Emotional abuse can happen to anyone at any time in their lives. Children, teens and adults all experience emotional abuse. And emotional abuse can have devastating consequences on relationships and all those involved. Just because there is no physical mark doesn't mean the abuse isn't real and isn't a problem or even a crime in some countries.
Definition of Emotional Abuse
One definition of emotional abuse is: "any act including confinement, isolation, verbal assault, humiliation, intimidation, infantilization, or any other treatment which may diminish the sense of identity, dignity, and self-worth."1
Emotional abuse is also known as psychological abuse or as "chronic verbal aggression" by researchers. People who suffer from emotional abuse tend to have very low self-esteem, show personality changes (such as becoming withdrawn) and may even become depressed, anxious or suicidal.
Emotional Abuse Signs and Symptoms
Emotional abuse symptoms vary but can invade any part of a person's life. Signs of emotional abuse include:
- Yelling or swearing (read about: Emotional Bullying)
- Name calling or insults; mocking
- Threats and intimidation
- Ignoring or excluding
- Denial of the abuse and blaming of the victim
Emotional abuse, like other types of abuse, tends to take the form of a cycle.2 In a relationship, this cycle starts when one partner emotionally abuses the other, typically to show dominance. The abuser then feels guilt, but not about what he (or she) has done, but more over the consequences of his actions. The abuser then makes up excuses for his own behavior to avoid taking responsibility over what has happened. The abuser then resumes "normal" behavior as if the abuse never happened and may, in fact, be extra charming, apologetic and giving – making the abused party believe that the abuser is sorry. The abuser then begins to fantasize about abusing his partner again and sets up a situation in which more emotional abuse can take place.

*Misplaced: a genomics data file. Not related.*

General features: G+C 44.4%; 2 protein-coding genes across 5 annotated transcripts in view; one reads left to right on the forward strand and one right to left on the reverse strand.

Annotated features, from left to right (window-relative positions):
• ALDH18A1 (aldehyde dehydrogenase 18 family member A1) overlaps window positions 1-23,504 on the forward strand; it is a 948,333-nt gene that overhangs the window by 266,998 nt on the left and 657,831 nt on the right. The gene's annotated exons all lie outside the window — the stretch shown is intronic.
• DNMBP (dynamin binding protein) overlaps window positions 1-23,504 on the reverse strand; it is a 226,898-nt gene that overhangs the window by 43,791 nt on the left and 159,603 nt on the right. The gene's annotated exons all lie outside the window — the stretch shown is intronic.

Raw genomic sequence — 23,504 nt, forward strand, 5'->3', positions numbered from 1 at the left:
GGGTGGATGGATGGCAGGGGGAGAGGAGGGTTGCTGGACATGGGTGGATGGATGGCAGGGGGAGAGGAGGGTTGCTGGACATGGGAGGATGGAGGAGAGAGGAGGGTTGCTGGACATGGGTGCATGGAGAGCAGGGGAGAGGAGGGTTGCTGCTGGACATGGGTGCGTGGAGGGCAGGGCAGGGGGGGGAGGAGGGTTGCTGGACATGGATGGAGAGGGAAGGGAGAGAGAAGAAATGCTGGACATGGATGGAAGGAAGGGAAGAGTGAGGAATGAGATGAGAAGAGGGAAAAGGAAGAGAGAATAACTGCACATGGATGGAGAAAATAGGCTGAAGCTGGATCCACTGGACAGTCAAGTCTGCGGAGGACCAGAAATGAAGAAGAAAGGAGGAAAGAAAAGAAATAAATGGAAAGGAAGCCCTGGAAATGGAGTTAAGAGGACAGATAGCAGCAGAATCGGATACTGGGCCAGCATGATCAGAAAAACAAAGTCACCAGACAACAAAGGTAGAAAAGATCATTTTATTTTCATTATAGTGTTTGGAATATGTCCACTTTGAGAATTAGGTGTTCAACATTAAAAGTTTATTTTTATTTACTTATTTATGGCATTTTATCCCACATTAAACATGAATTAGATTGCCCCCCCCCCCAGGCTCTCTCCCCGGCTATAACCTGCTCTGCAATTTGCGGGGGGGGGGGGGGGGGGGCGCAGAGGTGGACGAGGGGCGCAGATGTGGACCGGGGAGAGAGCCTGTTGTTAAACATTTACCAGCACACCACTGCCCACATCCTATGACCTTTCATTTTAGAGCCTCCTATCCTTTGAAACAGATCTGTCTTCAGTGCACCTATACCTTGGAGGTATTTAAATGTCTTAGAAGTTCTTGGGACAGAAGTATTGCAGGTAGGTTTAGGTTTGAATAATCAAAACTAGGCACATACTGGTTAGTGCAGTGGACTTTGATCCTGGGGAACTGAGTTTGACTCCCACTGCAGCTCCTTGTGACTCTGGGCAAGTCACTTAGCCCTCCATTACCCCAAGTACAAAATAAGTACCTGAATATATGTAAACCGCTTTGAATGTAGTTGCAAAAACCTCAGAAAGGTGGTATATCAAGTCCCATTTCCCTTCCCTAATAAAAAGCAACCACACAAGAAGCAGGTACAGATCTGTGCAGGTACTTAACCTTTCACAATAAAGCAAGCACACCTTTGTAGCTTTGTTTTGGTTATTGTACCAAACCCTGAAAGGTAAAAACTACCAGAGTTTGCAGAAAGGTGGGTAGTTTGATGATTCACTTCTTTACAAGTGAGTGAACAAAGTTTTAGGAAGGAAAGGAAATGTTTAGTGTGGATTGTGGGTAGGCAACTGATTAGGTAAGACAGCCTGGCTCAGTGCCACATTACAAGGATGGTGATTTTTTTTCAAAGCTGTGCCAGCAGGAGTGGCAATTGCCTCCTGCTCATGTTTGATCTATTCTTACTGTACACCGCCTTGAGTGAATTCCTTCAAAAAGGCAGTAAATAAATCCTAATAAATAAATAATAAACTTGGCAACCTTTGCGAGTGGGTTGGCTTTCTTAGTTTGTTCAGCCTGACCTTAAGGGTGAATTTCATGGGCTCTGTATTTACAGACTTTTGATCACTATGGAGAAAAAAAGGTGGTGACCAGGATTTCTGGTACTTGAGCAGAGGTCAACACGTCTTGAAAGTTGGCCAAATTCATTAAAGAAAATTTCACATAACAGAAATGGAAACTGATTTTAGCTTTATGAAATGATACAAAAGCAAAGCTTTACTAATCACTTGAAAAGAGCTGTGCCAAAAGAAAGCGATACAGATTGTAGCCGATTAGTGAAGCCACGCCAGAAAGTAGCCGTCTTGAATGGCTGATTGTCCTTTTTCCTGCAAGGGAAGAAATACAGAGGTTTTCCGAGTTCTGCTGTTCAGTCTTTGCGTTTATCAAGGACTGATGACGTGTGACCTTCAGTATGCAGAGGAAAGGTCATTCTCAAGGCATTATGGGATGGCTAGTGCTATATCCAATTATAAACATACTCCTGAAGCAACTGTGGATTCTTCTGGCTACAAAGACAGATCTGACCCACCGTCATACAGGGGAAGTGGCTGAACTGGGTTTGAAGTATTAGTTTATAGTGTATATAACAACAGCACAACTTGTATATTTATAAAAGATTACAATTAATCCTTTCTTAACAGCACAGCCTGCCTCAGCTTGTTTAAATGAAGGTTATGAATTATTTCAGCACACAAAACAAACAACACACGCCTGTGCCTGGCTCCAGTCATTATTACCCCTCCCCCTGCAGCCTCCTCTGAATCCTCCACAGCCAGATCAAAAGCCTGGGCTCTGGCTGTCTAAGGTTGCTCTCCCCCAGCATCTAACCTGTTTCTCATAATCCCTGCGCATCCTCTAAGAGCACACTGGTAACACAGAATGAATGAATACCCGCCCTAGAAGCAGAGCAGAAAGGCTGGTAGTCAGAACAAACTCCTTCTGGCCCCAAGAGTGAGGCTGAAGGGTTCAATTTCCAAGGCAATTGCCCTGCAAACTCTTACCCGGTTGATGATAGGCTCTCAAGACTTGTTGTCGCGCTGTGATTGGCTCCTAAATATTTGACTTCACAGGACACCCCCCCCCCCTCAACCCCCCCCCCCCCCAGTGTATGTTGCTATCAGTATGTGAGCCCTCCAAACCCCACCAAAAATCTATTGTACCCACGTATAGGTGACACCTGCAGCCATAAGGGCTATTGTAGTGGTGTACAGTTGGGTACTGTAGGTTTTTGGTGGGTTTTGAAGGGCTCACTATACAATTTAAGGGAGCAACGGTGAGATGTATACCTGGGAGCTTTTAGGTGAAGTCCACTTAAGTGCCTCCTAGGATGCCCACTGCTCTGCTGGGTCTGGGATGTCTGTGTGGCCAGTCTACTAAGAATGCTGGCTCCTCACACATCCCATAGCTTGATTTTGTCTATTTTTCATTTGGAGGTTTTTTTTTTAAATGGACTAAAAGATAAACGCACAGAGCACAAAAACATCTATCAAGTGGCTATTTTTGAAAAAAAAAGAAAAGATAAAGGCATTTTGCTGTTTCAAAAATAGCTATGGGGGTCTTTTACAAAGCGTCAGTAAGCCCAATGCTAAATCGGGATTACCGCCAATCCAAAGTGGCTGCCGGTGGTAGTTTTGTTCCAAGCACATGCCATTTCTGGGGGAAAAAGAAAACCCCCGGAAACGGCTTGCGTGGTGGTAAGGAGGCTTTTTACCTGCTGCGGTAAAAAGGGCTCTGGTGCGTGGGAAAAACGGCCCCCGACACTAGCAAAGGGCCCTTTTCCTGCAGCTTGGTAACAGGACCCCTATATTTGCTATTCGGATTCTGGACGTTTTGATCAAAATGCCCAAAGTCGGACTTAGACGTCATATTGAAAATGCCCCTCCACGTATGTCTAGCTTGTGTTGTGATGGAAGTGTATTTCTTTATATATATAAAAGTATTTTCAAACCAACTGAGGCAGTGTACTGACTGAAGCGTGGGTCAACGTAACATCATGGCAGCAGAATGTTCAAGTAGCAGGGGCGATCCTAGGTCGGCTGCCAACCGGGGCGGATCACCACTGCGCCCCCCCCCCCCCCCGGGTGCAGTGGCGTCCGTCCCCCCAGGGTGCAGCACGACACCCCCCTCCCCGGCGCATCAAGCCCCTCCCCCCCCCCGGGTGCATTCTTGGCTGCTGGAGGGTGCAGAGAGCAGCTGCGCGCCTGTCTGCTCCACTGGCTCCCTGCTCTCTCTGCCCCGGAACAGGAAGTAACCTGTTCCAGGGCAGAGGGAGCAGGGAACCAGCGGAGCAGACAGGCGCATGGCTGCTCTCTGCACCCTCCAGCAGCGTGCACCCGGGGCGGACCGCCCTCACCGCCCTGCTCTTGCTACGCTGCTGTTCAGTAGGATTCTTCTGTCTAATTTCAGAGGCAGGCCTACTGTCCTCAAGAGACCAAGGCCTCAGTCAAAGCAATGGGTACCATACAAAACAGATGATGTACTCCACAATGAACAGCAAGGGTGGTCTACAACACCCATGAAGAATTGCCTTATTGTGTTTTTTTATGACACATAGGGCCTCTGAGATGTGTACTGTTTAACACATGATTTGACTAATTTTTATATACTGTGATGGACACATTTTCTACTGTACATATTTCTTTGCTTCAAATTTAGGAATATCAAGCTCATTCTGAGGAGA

More information on: Dynamics of Emotional Abuse in Relationships.
Examples of Emotional Abuse
In some countries emotional abuse is defined and the following examples of emotional abuse are given by Justice Canada:
- Threats of violence or abandonment
- Intentionally frightening
- Making an individual fear that they will not receive the food or care they need
- Failing to check allegations of abuse against them
- Making derogative or slanderous statements about an individual to others
- Socially isolating an individual, failing to let them have visitors
- Withholding important information
- Demeaning an individual because of the language they speak
- Intentionally misinterpreting traditional practices
- Repeatedly raising the issue of death
- Telling an individual that they are too much trouble
- Ignoring or excessively criticizing
- Being over-familiar and disrespectful
- Unreasonably ordering an individual around; treating an individual like a servant or child
- Created: 24 July 2012
- Last Updated: 14 January 2014